Charles ‘haunted’ by making William and Harry walk behind Diana’s coffin

King Charles is probably "haunted" by the royal family's decision to make his sons walk behind Princess Diana's coffin, a royal expert has claimed.

Christopher Anderson made the remarks on the Royally Us podcast after addressing the monarch's remorse in his new book called 'The King: The Life of Charles III’.

“Charles has very deep regret about how he forced William and Harry to walk behind their mother's coffin," it partly read.

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The brothers, who were aged just 15 and 12 at the time, assisted their father, uncle and grandfather during the emotional procession.

Watched by melancholy crowds, William and Harry walked through central London as part of her funeral cortege, alongside Charles Spencer, her brother, and then-Prince Charles and Prince Philip in September 1997.

It is understood that the royal family wanted the young princes to walk behind their mother’s coffin as a sign of tradition, expressing the continuity of the monarchy and the constitution.

Christina Garibaldi, the host of the podcast, asked Mr Anderson whether the King is “haunted” by the decision to make William and Harry take part, reports Express.

The biographer said: “It probably haunts him because it haunts them still to this day. I really believe is a form of PTSD [Post Traumatic Stress Disorder] — Harry has spoken about the triggering event of flying into London, it reminds him of that day when he had to walk behind the coffin.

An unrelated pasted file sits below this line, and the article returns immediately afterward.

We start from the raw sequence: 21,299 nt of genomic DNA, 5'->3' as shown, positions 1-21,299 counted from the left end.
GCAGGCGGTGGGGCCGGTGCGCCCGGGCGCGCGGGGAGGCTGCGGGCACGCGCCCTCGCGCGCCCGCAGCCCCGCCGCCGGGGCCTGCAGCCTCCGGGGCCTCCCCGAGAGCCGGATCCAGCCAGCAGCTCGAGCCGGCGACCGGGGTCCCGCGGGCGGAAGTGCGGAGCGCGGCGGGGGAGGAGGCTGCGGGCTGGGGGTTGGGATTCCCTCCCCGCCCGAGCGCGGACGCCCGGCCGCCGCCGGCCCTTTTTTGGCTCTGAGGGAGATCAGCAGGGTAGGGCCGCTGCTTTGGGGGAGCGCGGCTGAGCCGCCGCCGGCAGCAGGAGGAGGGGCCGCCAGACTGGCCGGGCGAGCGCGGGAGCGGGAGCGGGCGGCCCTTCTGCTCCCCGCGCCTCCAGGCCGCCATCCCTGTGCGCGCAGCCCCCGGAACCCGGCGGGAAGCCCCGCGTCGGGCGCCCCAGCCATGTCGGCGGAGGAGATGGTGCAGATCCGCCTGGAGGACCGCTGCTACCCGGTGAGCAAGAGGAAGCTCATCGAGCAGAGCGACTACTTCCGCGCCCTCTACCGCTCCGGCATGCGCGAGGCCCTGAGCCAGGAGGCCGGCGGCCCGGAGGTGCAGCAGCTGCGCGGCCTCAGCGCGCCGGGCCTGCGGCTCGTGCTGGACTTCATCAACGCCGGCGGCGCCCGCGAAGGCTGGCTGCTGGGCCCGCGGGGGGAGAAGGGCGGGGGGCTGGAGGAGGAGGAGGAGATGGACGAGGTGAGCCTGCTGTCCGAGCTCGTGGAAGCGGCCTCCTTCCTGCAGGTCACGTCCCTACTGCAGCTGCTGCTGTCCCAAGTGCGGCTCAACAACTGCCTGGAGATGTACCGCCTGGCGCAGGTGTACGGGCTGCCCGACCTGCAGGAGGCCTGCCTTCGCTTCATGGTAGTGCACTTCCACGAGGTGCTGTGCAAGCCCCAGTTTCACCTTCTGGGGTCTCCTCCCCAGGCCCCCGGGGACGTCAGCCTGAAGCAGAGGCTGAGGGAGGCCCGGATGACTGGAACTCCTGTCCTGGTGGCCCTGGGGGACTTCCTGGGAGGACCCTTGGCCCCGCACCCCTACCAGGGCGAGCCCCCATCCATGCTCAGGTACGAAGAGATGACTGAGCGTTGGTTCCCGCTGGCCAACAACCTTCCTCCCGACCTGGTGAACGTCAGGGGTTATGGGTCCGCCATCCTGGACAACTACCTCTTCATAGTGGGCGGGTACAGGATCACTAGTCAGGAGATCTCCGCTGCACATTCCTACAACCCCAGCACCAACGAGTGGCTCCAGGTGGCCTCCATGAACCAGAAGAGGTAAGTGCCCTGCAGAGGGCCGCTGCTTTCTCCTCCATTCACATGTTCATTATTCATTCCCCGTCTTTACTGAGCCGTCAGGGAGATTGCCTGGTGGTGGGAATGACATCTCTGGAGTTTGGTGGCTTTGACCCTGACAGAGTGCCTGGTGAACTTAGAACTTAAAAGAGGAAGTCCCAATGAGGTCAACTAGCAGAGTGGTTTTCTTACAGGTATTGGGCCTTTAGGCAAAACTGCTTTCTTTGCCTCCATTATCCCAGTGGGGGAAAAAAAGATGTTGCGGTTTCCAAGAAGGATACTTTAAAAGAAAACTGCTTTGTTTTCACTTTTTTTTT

“They were more or less bullied into doing it by the house, by the ‘men in grey’ — as Diana used to call them. Both Philip and Earl Spencer, Diana’s brother, said they regretted the fact that they convinced them [to do it].”

In the years since the funeral, both William and Harry have spoken out about how difficult they found that day and how it has affected them into adulthood.

After the state funeral of Queen Elizabeth II in September, the Prince of Wales said that walking behind his grandmother’s coffin reminded him of his mother’s funeral 25 years ago.

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During his and Kate, Princess of Wales’ first solo outing in their new roles, William said he found the procession from Buckingham Palace to Westminster Abbey “very difficult”.

William has previously spoken about how difficult it was to walk behind his mother’s coffin. In a 2017 documentary, he told the BBC about the “very long, lonely walk,” calling it “one of the hardest things I’ve ever done”.

He continued: “There is that balance between duty and family, and that’s what we had to do,” adding there was a difference “between me being Prince William and having to do my bit, versus the private William who just wanted to go into a room and cry, who’d lost his mother”.

Similarly, his younger brother has spoken out about the walk, telling Newsweek in 2017: “My mother had just died, and I had to walk a long way behind her coffin, surrounded by thousands of people watching me while millions more did on television.

"I don’t think any child should be asked to do that, under any circumstances. I don’t think it would happen today.”

In an interview with the BBC two months later, the Duke of Sussex said he didn’t “have an opinion whether that was right or wrong” to join the walk, and said he was “very glad” to have been a part of the day.

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